Note ‘The Little Battle’ CD taped to Anthony’s guitar.

After The Young Folk played their set, I ducked outside again for an interview with them, which you can read here if you haven’t already. They proved to be quite easy to talk to, and before I knew it, I had missed most of the next set inside the venue. When I came back in, September Girls were rocking the stage with their reverb, rhythm and vocal harmonies. I did manage to peek between the enthusiastic patrons at the front to snap a few quick photos before the band wrapped up.

September Girls at BD Riley's 14 March 2014

Mary returned from her own afternoon interview adventures with DJ Colette and Until the Ribbon Breaks and checking out some of the day’s activities at British Music Embassy in time to catch the last two bands on the schedule, WOUNDS and Kid Karate. I would never have guessed that she would be a fan of either band, but the bass player in her showed through as she headbanged along with WOUNDS.

Mary at BD Riley's 14 March 2014

Editor Mary got her groove on.

Both WOUNDS and Kid Karate required the use of earplugs, especially at the close range where we were seated. Of the two, WOUNDS were definitely the harder, heavier thrashing rock, but they managed to keep their performance confined to the stage.

WOUNDS at BD Riley's 14 March 2014

Kid Karate, on the other hand, were not inclined to that much restraint. By the end of their brazenly bluesy set, guitarist and front man Kevin Breen had completely abandoned drummer Steven Gannon to join the audience for an impromptu moshing session. It was the perfect surprise ending to what had been a showcase full of variety and high quality music.

Kid Karate at BD Riley's 14 March 2014

Kid Karate at BD Riley's 14 March 2014

 

 

 

 

 

 

 

 

 

 

 

 

Once again, I hated to leave after the end of the showcase. Part of my mind lingered at B.D. Riley’s when I dashed off to my next appointment, even as I eagerly anticipated the Communion Records showcase that was still to come at St. David’s Episcopal Church.

Thanks to Brian, Ciaran and Jim for their assistance with interviews and photos at this event. (And special thanks to Angela and the staff at B.D. Riley’s for their help in rescuing my lost voice recorder!)

 

SXSW 2014 Interview: The Young Folk

 
By on Friday, 28th March 2014 at 12:00 pm
 

Irish alt-folk quartet The Young Folk are one of the most captivating acts I heard at SXSW 2014, and I had to wait almost to the end of the week to finally see them play at the Full Irish Breakfast hosted by Music from Ireland. I wasn’t familiar with them before we did our preview of Irish and Northern Irish acts showcasing at SXSW, but I fell in love with two of their songs, ‘Way Down South’ and new single ‘Way Home’ as I was doing my research for that piece. Their subtle yet tender lyrics match perfectly with their fresh musical spin on the folk rock trend (think Mumford and Sons but more nimble, less ponderous). Watch the video for ‘Way Home’ below, and if you’re as enchanted as I was, pre-order it on the band’s Web site.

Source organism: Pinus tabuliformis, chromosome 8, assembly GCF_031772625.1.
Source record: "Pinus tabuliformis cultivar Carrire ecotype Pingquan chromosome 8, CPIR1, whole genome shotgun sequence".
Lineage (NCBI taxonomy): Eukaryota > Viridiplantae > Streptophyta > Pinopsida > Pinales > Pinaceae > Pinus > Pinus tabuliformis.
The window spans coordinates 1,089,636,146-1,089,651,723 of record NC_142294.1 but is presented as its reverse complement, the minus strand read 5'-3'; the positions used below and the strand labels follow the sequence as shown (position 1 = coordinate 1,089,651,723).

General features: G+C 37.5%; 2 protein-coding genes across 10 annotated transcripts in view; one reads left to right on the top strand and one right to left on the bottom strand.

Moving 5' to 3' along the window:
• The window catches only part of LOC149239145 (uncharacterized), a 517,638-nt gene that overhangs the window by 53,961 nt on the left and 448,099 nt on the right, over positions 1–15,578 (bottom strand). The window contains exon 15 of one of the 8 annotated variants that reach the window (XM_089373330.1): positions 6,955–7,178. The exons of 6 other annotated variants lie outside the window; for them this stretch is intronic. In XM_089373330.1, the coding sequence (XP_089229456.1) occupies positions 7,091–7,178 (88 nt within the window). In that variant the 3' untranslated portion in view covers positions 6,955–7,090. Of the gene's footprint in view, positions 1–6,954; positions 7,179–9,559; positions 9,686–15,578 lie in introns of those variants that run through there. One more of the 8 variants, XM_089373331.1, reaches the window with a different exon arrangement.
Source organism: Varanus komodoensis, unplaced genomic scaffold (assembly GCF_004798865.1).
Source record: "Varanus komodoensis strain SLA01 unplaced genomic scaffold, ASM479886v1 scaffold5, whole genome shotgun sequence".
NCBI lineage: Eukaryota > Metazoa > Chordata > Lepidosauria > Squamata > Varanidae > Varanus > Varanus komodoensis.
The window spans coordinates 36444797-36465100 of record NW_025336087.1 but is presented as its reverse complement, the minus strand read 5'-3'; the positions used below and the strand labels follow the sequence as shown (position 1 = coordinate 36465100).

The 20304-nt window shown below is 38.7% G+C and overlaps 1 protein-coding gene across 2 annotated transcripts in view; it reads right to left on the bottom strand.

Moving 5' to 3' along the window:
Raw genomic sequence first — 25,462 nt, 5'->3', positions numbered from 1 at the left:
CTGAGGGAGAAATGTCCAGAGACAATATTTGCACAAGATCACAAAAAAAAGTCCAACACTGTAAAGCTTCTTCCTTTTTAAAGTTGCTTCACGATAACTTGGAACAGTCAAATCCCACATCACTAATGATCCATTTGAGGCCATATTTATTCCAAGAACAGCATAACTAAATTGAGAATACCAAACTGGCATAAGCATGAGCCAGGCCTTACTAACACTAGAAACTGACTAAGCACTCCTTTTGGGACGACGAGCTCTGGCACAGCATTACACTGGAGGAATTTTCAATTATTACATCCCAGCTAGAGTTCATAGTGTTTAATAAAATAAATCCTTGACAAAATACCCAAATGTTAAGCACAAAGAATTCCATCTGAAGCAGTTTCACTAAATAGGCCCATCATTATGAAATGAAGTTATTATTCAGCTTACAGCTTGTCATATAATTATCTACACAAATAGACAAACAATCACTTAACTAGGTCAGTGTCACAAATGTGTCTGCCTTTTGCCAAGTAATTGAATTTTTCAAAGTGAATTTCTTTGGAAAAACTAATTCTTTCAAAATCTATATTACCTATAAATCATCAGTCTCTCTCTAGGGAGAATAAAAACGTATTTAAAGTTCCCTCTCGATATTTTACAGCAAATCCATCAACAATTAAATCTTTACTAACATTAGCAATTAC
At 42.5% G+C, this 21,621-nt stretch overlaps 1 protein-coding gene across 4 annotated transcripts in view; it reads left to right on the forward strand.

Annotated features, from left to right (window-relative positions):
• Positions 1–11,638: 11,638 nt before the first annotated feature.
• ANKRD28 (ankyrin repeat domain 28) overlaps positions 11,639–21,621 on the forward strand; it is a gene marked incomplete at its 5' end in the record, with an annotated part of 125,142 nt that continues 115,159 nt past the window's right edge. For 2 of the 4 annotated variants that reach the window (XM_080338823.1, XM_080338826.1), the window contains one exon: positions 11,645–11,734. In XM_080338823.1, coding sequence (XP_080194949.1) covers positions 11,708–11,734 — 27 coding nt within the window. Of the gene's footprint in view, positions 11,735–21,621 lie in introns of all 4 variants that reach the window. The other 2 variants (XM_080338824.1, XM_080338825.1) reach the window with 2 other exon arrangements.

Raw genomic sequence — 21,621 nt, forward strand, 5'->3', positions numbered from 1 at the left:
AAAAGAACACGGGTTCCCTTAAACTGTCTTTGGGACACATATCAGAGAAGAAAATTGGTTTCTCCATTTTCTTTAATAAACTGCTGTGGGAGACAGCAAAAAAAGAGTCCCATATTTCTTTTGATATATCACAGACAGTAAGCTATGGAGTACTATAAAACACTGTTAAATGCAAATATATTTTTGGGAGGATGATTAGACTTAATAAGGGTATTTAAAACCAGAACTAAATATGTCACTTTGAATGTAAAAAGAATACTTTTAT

[youtube]http://www.youtube.com/watch?v=rKNfJPY3kfU[/youtube]

As you’ll hear in the interview below, The Young Folk are as genuinely friendly as they are talented. (I was even persuaded to have the above photo taken with them, despite my general aversion to posing for pictures.) They spoke readily and easily about some of their musical influences, their spring tour dates, and how they spent their time in Austin. More importantly, we discussed their exquisite new album, ‘The Little Battle’, which is due for release later this year on UK folk and world music specialty record label ARC Music..

Special thanks to Jim for his assistance with arranging this interview and for taking the photo at the top of the page.

 

SXSW 2014 Interview: Heathers

 
By on Friday, 28th March 2014 at 11:00 am
 

On the Friday of SXSW 2014, I had the opportunity to see many of the Irish bands I had missed at the Music from Ireland showcase on Wednesday night at Maggie Mae’s Gibson Room. One of the bands I did see on Wednesday was Dublin twin sister duo Heathers, and I was excited to see them again at the Full Irish Breakfast at B.D. Riley’s, also hosted by Music from Ireland.

They were in the midst of a flurry of interviews when I caught up with them outside the venue, but they graciously took the time to give me some background information on their seamless vocal harmonies, their edgy rock musical style and their new album ‘Kingdom’, which is due for release at the beginning of April.

Heathers’ set at the Irish Breakfast was made up exclusively of songs from the hard-hitting ‘Kingdom’, most notably their YouTube hit ‘Forget Me Knots’. We’ll have more coverage of the Irish Breakfast here on TGTF, but in the meantime, here’s a sneak peek at Heathers’ set list from the day.